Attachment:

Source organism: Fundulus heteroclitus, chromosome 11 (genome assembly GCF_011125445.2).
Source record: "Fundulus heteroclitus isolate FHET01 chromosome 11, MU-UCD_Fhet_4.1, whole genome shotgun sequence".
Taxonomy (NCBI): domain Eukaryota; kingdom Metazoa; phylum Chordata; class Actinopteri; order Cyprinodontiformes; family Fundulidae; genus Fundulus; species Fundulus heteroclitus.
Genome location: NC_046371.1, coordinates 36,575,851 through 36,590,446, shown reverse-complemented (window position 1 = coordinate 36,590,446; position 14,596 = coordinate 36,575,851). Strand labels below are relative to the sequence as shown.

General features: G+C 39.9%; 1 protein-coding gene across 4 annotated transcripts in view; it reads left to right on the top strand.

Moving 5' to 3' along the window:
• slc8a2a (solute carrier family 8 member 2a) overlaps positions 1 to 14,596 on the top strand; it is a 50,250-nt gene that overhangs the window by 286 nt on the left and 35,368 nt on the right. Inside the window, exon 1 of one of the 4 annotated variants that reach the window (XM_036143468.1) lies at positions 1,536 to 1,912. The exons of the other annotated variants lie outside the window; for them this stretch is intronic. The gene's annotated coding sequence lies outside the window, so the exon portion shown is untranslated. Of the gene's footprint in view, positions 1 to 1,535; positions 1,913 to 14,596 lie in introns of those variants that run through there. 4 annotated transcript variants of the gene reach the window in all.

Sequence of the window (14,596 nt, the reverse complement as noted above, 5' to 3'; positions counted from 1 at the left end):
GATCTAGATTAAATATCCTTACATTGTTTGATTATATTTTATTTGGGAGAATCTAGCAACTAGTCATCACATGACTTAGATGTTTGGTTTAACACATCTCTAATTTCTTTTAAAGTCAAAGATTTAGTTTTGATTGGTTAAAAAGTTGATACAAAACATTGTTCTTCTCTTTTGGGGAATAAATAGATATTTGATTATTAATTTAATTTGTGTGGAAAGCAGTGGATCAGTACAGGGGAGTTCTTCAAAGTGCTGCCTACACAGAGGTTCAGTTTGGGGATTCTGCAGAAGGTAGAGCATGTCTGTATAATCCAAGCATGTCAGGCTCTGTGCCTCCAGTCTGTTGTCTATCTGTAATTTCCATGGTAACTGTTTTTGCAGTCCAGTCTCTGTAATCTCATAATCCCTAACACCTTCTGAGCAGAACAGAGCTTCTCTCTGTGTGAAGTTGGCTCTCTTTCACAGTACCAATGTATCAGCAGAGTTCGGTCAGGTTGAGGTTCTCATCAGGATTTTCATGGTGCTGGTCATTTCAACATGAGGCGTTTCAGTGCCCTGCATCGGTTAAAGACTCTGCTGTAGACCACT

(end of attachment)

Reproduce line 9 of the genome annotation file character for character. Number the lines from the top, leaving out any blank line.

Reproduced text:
GATCTAGATTAAATATCCTTACATTGTTTGATTATATTTTATTTGGGAGAATCTAGCAACTAGTCATCACATGACTTAGATGTTTGGTTTAACACATCTCTAATTTCTTTTAAAGTCAAAGATTTAGTTTTGATTGGTTAAAAAGTTGATACAAAACATTGTTCTTCTCTTTTGGGGAATAAATAGATATTTGATTATTAATTTAATTTGTGTGGAAAGCAGTGGATCAGTACAGGGGAGTTCTTCAAAGTGCTGCCTACACAGAGGTTCAGTTTGGGGATTCTGCAGAAGGTAGAGCATGTCTGTATAATCCAAGCATGTCAGGCTCTGTGCCTCCAGTCTGTTGTCTATCTGTAATTTCCATGGTAACTGTTTTTGCAGTCCAGTCTCTGTAATCTCATAATCCCTAACACCTTCTGAGCAGAACAGAGCTTCTCTCTGTGTGAAGTTGGCTCTCTTTCACAGTACCAATGTATCAGCAGAGTTCGGTCAGGTTGAGGTTCTCATCAGGATTTTCATGGTGCTGGTCATTTCAACATGAGGCGTTTCAGTGCCCTGCATCGGTTAAAGACTCTGCTGTAGACCACT